Security firm F-Secure has discovered a password stealing trojan targeting Commonwealth Bank users -- and the malware isn't being detected by the free antivirus software the bank is offering its online users.
The trojan, known as "Banker", alters the content of victims' Commonwealth Bank international money transfer login page by overlaying two false fields designed to capture the user's passwords.
Commbank announced this week that it will be offering a free version of CA's Internet Security Suite 2008 to a selection of its customers in an effort to address security concerns around online banking.
According to independent antivirus testing tool Virus Total, CA's Internet Security Suite is one of 10 antivirus engines that fail to detect the trojan, Trojan-Spy.Win32.Banker.ffo.
Spot the difference between a clean (left) and infected view (right) of the login page. [Click to enlarge].
The trojan has been traced back to a server in Hong Kong, which has since been taken down, F-Secure's security response manager Patrik Runald told ZDNet Australia.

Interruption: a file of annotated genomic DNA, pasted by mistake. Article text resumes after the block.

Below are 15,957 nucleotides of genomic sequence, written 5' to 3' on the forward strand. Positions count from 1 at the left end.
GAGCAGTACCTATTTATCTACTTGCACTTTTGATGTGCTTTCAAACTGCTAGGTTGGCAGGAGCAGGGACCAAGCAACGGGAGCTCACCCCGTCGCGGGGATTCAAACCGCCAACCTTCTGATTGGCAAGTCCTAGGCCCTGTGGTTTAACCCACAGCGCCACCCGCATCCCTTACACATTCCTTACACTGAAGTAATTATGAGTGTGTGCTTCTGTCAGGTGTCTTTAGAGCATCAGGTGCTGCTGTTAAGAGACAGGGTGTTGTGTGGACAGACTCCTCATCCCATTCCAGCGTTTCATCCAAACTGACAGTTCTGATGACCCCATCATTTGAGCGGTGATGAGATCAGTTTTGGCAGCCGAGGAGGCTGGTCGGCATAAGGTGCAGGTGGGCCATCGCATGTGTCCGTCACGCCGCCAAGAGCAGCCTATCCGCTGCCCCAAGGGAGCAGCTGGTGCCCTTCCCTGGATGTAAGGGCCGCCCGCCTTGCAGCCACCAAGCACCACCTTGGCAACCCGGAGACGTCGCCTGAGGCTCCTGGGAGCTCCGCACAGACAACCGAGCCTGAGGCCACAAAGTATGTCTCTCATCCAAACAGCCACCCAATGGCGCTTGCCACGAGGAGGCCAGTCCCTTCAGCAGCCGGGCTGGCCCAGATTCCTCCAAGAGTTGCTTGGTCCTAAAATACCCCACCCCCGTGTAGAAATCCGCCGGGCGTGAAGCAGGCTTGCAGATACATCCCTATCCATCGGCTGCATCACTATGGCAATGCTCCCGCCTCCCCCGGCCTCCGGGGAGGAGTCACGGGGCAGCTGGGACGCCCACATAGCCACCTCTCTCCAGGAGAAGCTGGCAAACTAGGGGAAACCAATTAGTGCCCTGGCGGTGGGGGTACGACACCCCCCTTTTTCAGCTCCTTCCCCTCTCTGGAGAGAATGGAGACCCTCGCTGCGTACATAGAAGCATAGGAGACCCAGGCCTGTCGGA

The Banker trojan is more sophisticated than phishing scams which attempt to dupe Internet banking customers into visiting a fake Web page and submitting their passwords, said Runald.
Internet banking customers are well-advised by banks about the correct procedures to avoid falling prey to phishing scams that use fake Web sites to trick users to submit their login details, however the Banker trojan invalidates these precautionary steps.
"Banks have warned customers to avoid clicking on links and instead to manually enter the bank's URL or to use a bookmark to access the page. In this instance, checking for the padlock symbol in the browser -- which indicates the session is encrypted -- will still appear. And there's no certificate warning that you would see on phishing sites. Basically there are no telltale signs that this is bad and the user hasn't done anything wrong," said Runald.
The Commonwealth Bank was the only Australian bank singled out by the trojan. Spanish, German, Portuguese, Greek, Italian and German banks were also on the hit list, said Runald.
Although this particular threat is "not that big", Runald said Banker trojans are detected on a daily basis.
"This is just one of many. But this is a new type of threat that people need to look out for. Traditional phishing, which uses a fake Web site, is still there but I don't expect to see it increase. We're moving towards this new way of stealing people's information," said Runald.